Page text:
A rather common accusation sharply aimed at the Christian often goes like this: “You Christians are pitiful! All you have is ‘blind faith.’” This would surely indicate that the accuser seems to think that to become a Christian, one has to commit “intellectual suicide.”
Personally, “my heart cannot rejoice in what my mind rejects.” My heart and head were created to work and believe together in harmony. Christ commanded us to “love the Lord your God with all your heart, with all your soul, and with all your mind” (Matt. 22:37)

When Jesus Christ and the apostles called upon a person to exercise faith, it was not a “blind faith” but rather an “intelligent faith.” The apostle Paul said, “I know whom I have believed” (2 Tim 1:12). Jesus said, “You shall know [not ignore] the truth, and the truth shall make you free” (John 8:32).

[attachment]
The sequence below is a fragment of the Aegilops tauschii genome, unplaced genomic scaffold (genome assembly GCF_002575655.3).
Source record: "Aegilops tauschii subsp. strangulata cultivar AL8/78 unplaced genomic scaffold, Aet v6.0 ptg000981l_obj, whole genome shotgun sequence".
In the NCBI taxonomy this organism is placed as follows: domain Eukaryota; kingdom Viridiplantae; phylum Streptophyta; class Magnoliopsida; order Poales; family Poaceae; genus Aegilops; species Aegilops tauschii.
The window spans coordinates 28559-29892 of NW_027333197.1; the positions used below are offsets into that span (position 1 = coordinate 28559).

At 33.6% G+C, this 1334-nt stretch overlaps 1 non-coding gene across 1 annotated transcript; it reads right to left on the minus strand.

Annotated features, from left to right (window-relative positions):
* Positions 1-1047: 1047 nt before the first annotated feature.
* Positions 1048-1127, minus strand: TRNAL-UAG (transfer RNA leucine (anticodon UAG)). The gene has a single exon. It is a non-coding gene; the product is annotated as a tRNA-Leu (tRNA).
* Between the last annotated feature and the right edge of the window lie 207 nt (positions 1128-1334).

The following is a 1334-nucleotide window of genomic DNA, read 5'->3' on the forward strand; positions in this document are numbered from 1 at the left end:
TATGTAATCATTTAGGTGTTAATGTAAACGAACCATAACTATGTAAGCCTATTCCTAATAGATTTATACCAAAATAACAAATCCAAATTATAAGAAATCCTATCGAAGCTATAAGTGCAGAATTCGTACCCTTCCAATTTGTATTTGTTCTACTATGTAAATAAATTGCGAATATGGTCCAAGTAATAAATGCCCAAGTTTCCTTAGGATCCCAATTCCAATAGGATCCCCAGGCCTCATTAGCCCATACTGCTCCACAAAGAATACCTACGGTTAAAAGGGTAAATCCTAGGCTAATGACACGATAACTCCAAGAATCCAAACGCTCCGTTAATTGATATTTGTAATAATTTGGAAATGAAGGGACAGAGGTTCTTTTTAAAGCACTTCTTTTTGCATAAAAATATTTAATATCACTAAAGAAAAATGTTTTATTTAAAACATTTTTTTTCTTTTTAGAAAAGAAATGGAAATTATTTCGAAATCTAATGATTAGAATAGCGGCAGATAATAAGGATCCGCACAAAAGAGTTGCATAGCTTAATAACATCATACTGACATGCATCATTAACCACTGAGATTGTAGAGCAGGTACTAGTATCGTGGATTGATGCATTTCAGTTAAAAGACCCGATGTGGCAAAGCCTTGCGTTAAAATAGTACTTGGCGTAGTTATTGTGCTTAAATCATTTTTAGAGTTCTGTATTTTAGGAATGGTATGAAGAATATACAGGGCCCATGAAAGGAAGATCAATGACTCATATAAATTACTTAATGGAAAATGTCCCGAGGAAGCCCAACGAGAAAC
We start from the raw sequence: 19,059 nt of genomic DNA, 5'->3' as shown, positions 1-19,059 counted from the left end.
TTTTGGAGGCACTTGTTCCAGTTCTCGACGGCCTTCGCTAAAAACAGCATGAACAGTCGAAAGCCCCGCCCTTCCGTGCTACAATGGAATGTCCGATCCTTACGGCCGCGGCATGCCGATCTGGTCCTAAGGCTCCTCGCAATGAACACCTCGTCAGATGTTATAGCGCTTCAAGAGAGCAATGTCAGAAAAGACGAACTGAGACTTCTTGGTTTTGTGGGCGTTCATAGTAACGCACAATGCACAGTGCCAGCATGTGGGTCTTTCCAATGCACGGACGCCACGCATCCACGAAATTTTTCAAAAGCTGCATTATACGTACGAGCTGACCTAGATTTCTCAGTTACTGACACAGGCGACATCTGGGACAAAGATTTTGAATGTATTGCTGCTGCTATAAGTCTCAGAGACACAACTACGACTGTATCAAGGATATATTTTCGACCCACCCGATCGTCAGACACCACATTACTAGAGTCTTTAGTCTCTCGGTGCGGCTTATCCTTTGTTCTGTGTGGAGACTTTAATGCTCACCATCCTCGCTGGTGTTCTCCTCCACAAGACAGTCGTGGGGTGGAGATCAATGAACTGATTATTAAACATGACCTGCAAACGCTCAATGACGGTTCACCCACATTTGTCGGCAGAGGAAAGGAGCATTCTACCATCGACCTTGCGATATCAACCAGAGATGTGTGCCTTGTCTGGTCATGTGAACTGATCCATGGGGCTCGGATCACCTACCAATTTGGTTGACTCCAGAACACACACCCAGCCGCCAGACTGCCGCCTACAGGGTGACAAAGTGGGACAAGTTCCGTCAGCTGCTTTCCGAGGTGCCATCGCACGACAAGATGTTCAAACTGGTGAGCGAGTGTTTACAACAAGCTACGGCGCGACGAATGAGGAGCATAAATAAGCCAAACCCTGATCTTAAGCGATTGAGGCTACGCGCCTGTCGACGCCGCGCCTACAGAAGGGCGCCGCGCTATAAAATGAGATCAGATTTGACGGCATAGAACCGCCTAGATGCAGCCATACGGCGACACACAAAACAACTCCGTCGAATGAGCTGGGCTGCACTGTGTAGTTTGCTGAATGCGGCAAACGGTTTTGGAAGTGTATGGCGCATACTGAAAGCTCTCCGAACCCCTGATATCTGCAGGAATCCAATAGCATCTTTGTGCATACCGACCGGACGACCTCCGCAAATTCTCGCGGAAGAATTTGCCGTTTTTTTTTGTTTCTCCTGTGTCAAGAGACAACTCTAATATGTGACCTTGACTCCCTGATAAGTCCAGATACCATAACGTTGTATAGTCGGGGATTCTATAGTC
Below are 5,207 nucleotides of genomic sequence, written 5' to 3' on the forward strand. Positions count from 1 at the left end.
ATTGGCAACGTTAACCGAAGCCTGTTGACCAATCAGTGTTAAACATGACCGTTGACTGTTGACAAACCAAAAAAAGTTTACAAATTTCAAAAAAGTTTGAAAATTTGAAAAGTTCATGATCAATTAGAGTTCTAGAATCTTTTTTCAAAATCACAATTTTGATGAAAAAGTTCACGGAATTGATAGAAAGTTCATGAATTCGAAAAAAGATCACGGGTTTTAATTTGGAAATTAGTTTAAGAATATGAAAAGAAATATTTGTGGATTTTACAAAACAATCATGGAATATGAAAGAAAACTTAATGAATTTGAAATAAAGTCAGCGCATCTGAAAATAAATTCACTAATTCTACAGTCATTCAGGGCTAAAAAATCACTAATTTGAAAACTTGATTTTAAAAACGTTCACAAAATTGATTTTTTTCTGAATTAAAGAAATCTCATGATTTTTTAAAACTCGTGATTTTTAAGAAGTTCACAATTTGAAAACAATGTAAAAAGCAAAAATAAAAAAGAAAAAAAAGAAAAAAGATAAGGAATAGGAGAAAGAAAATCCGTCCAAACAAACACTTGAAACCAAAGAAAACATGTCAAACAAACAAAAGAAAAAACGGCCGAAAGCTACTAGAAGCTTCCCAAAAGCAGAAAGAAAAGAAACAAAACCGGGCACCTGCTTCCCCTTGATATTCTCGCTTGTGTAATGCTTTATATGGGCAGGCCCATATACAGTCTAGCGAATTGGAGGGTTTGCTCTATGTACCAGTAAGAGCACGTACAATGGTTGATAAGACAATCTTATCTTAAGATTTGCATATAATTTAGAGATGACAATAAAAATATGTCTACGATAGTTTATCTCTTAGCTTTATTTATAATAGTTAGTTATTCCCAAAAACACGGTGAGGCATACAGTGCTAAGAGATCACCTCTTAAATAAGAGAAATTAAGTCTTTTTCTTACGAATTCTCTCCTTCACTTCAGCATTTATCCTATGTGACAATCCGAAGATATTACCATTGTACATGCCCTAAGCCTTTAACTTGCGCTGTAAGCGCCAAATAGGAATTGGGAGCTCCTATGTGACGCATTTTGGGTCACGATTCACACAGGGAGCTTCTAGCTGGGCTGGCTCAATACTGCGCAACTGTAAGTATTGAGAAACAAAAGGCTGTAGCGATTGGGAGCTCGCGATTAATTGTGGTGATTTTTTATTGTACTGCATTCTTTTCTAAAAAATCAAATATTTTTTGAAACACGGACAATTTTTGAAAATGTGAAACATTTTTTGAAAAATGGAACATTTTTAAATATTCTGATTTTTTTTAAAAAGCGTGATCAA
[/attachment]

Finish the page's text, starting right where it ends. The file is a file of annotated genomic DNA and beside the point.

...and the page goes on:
The belief of an individual involves “the mind, the emotions, and the will.” I like the way F.R. Beattie puts it: “The Holy Spirit does not work a blind and ungrounded faith in the heart.” (Beattie, A, 25)

“Faith in Christianity,” Paul Little justifiably writes, “is based on evidence. It is reasonable faith. Faith in the Christian sense goes beyond reason but not against it.” (Little, KWhyYB, 30) Faith is the assurance of the heart in the adequacy of the evidence.
Often the Christian is accused of taking a blind “leap into the dark.” The idea often finds itself rooted in Kierkegaard.

For me, Christianity was not a “leap into the dark,” but rather “a step into the light.” I took the evidence that I could gather and placed it on the scales. The scales tipped in favor of Christ as the Son of God, resurrected from the dead. The evidence so overwhelmingly leans toward Christ that when I became a Christian, I was “stepping into the light” rather than “leaping into the darkness.”
If I had been exercising “blind faith,” I would have rejected Jesus Christ and turned my back on all the evidence.

Taken from “The New Evidence That Demands a Verdict”, Josh McDowell, xxxii, 1B

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